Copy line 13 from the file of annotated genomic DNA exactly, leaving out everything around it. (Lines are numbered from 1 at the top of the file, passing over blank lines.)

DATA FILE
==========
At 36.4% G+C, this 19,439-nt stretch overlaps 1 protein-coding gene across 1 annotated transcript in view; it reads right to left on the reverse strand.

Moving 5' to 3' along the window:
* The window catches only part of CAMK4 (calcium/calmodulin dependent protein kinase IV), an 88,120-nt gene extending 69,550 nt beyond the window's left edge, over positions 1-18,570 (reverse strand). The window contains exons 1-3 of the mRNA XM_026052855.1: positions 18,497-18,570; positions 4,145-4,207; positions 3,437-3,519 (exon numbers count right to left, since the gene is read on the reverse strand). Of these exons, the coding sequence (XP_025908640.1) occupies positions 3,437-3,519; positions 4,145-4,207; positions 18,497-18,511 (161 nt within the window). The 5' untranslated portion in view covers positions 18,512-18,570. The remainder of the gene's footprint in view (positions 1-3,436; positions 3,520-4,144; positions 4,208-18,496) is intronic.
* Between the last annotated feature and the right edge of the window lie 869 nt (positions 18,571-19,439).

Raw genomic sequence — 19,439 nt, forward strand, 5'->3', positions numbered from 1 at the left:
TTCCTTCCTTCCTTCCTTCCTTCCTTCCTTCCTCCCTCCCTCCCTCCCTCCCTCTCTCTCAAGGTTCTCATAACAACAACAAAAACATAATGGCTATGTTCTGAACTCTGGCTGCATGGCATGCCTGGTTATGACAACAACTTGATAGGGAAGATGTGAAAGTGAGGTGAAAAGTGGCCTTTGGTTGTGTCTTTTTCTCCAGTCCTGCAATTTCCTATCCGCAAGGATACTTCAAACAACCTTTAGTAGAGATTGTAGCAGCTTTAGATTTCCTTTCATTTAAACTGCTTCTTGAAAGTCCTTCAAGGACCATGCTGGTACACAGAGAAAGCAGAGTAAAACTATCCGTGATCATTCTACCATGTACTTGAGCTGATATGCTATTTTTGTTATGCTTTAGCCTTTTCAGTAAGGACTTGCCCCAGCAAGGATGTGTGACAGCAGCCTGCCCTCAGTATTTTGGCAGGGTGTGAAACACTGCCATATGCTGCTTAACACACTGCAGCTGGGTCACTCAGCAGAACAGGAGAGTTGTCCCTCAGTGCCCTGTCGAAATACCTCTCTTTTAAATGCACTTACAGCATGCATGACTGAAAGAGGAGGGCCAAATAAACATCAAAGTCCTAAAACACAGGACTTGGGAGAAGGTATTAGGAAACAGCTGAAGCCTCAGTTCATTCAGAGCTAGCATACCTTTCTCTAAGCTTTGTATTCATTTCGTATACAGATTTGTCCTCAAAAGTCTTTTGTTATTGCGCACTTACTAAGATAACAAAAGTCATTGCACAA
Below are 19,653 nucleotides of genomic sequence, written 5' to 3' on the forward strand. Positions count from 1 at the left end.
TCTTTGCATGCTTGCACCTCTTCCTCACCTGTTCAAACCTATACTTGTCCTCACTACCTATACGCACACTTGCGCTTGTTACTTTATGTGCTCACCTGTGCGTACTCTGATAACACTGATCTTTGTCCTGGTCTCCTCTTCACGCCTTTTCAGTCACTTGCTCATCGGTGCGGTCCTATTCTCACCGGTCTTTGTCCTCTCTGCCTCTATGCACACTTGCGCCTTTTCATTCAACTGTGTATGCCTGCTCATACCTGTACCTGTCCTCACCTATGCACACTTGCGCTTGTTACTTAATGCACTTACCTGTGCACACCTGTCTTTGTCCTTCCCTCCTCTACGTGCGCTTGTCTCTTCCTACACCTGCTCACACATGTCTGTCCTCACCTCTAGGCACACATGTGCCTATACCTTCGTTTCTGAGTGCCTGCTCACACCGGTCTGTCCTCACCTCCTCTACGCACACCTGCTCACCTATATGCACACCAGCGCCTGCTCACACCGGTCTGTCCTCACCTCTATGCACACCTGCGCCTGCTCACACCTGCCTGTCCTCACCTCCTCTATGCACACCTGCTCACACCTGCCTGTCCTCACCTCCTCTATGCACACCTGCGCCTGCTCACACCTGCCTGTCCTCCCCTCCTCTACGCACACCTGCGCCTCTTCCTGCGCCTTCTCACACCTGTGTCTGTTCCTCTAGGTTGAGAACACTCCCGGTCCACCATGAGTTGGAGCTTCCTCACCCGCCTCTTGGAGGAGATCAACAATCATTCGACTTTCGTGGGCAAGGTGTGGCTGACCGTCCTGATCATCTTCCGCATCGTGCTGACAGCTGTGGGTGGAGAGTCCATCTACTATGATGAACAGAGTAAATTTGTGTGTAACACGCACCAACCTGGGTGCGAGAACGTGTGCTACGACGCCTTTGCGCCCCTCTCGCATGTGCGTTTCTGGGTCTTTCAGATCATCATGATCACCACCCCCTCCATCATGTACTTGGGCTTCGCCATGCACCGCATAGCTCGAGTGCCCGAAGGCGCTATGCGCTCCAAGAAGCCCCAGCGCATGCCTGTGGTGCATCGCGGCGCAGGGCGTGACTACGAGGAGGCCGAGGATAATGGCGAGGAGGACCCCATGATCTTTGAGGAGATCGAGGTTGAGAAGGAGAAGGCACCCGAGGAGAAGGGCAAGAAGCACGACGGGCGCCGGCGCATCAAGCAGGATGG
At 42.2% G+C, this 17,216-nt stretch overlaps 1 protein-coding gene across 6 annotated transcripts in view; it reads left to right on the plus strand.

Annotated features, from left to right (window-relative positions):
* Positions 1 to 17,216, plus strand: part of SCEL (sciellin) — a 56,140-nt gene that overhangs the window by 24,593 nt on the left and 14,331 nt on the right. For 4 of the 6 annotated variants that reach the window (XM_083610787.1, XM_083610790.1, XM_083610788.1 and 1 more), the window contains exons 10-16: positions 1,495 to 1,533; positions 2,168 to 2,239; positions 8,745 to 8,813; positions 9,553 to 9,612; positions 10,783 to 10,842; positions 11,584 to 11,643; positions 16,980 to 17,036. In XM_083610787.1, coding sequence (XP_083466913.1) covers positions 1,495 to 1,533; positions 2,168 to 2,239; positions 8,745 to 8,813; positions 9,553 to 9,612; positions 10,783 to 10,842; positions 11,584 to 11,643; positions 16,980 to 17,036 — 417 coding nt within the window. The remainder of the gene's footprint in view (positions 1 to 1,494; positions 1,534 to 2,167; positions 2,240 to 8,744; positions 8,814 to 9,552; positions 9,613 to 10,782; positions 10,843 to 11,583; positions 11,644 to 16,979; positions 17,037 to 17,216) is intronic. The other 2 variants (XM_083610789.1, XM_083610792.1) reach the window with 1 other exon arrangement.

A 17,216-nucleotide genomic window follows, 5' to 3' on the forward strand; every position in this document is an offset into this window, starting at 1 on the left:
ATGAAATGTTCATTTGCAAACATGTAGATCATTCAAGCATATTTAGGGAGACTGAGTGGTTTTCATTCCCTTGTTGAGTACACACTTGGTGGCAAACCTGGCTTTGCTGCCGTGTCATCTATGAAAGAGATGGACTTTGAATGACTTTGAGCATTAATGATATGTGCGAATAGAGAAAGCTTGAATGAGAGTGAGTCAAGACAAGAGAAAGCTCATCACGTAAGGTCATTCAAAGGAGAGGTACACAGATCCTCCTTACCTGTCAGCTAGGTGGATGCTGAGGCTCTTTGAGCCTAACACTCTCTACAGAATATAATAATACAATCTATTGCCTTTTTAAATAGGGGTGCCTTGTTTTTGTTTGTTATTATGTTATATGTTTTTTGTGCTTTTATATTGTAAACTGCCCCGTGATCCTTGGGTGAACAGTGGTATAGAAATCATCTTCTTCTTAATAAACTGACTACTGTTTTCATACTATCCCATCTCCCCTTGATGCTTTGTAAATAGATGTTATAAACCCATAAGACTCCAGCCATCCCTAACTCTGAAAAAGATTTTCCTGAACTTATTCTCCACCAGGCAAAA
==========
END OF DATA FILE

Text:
ATGAAATGTTCATTTGCAAACATGTAGATCATTCAAGCATATTTAGGGAGACTGAGTGGTTTTCATTCCCTTGTTGAGTACACACTTGGTGGCAAACCTGGCTTTGCTGCCGTGTCATCTATGAAAGAGATGGACTTTGAATGACTTTGAGCATTAATGATATGTGCGAATAGAGAAAGCTTGAATGAGAGTGAGTCAAGACAAGAGAAAGCTCATCACGTAAGGTCATTCAAAGGAGAGGTACACAGATCCTCCTTACCTGTCAGCTAGGTGGATGCTGAGGCTCTTTGAGCCTAACACTCTCTACAGAATATAATAATACAATCTATTGCCTTTTTAAATAGGGGTGCCTTGTTTTTGTTTGTTATTATGTTATATGTTTTTTGTGCTTTTATATTGTAAACTGCCCCGTGATCCTTGGGTGAACAGTGGTATAGAAATCATCTTCTTCTTAATAAACTGACTACTGTTTTCATACTATCCCATCTCCCCTTGATGCTTTGTAAATAGATGTTATAAACCCATAAGACTCCAGCCATCCCTAACTCTGAAAAAGATTTTCCTGAACTTATTCTCCACCAGGCAAAA